For policy and technological reasons, it is more practical to construct a new national market than to promote the mode of one pilot market or to increase the number of pilot markets. The seven pilot markets have various regional characteristics, such as the financial center of Shanghai, industrialized Guangdong and Shenzhen, and less-developed Hubei and Chongqing. With different economic development levels, industrial distribution and company scales, these pilot markets had to fully consider local conditions during preparations. They have shown innovativeness and flexibility when establishing trading mechanisms, rules and accounting systems, which provide useful experiences, but also demonstrate many differences between their systems.

 

For example, concerning the threshold for regulated companies, Shenzhen set a standard at 5,000 tons of carbon emissions a year, and Beijing, 100,000 tons; while Shanghai and Guangdong first selected several industries and then set standards. The detailed trading rules also differ. In Shenzhen and Tianjin, after verification, individuals are allowed to participate in trade; while in Guangdong and Shanghai only regulated companies are allowed to trade. In addition, in Beijing and Tianjin, besides online trading, offline negotiation and trading are also permitted.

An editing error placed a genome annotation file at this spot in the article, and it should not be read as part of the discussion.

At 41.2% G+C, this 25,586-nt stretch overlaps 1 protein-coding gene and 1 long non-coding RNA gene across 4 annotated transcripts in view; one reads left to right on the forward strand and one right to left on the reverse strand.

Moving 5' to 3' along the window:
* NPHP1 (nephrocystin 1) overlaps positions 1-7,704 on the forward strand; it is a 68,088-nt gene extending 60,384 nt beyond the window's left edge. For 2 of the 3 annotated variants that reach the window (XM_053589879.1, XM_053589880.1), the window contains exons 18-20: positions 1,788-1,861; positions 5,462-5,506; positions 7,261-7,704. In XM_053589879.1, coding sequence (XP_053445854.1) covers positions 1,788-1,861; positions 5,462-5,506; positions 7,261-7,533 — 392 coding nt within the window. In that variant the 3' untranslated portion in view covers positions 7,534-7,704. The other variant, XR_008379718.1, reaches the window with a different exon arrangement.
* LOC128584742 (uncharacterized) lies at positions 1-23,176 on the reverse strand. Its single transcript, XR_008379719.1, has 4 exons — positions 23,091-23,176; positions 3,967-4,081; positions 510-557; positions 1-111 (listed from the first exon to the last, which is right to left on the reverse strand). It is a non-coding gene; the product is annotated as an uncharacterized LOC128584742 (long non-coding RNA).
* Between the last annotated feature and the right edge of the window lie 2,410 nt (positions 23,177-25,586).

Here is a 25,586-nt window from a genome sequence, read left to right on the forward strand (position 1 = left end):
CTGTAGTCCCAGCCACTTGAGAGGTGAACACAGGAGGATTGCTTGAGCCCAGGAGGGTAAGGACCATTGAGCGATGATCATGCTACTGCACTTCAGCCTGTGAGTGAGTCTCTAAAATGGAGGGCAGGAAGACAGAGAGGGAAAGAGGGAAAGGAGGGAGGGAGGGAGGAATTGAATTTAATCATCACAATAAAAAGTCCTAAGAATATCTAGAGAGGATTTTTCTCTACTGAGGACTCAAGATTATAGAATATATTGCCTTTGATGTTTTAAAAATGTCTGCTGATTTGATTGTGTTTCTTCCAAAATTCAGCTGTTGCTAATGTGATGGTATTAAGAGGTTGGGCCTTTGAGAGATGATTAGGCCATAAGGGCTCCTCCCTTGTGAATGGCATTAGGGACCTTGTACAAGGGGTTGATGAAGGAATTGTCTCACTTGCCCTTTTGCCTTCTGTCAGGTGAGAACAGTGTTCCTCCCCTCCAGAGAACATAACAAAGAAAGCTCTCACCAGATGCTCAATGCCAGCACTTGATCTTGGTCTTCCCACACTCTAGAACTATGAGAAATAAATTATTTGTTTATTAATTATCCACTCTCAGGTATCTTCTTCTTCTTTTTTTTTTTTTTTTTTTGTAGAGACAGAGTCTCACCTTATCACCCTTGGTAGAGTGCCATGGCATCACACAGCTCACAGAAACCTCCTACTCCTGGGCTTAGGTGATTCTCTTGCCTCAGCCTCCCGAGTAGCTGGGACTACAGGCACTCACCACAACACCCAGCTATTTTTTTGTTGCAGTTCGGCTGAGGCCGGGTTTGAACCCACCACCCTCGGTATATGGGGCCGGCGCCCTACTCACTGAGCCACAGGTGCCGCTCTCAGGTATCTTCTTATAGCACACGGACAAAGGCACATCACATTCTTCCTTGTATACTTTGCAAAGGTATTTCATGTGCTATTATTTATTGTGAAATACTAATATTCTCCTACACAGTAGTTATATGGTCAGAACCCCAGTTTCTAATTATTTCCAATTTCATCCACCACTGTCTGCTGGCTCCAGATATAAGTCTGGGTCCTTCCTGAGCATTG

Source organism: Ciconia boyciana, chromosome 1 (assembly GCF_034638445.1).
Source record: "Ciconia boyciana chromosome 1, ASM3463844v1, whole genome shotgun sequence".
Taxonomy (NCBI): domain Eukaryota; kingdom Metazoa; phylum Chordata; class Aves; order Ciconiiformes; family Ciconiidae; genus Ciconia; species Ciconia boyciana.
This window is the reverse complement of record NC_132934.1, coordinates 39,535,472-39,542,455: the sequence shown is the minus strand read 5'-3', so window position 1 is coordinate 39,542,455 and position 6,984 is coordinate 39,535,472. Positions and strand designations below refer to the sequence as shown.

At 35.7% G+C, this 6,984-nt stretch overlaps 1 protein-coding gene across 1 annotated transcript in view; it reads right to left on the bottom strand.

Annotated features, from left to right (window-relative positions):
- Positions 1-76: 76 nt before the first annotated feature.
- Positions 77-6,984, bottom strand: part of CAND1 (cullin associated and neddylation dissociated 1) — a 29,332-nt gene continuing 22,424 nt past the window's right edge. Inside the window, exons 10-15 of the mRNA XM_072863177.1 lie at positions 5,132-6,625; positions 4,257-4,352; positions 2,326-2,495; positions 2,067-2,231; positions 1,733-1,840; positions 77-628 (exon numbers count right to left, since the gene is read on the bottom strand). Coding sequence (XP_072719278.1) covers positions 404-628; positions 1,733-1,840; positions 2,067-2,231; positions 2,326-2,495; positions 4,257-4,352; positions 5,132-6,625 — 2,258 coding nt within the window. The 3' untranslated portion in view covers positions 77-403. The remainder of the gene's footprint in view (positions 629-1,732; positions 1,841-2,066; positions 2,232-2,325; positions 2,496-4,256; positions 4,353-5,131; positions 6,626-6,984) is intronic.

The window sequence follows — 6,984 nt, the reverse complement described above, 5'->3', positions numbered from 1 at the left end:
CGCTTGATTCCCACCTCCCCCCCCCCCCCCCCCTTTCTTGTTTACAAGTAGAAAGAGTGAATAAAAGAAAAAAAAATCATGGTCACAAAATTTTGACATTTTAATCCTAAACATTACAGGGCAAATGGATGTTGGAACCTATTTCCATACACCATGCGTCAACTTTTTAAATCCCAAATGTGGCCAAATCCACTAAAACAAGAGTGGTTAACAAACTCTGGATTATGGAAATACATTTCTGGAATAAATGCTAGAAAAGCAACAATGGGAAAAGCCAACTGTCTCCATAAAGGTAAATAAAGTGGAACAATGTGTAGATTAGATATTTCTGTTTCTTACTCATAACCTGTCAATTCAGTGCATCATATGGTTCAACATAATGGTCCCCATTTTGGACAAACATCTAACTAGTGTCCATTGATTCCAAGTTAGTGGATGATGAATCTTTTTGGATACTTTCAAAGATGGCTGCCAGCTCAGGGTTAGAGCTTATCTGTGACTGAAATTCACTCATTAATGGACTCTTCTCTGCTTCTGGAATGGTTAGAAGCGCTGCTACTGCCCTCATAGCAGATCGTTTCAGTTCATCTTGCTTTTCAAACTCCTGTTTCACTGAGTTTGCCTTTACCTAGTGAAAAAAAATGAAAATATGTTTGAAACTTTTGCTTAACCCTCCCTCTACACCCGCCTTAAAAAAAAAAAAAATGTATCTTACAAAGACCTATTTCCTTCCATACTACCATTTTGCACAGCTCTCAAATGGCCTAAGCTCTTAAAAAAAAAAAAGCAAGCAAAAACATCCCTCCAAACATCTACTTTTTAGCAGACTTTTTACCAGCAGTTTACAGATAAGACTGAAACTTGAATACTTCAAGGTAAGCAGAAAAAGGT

Therefore, Su Wei says, it will be difficult to interconnect different markets in the short term, owing to complicated issues involving policy and technology; and there is no point in increasing pilot markets, as it would create more small independent markets, and waste resources.

 

Thus far, the NDRC has invited experts to research the total control targets of China's carbon trading, and published accounting and reporting guidelines for key industries' greenhouse gases. It plans to strengthen basic data collection, and implement a greenhouse gas emission reporting system for key companies nationwide, so as to confirm the scope of regulated companies, and formulate a reasonable quota allocation plan. In addition, the NDRC will establish a unified registration system and third-party verification system in the country, draw up supervision rules and figure out risk-prevention methods. Meanwhile, the commission is also researching the feasibility of carbon futures, and pondering over the sustainable and healthy development of the market.

 

"A large unified market will inject new vitality into carbon trading," Wang Yang said. "It's no problem to operate under the new standards. Beijing will adapt better than other regions as we have accumulated several years of experience." In January 2014, the CBEEX, collaborating with carbon trading organizations in 15 provinces and cities, launched the China Environment Trading Organization Cooperation Alliance, to strengthen exchange and cooperation among markets. Carbon trading represents a vast, new market. Practice and cumulative experience are needed to safeguard the sound development of the market.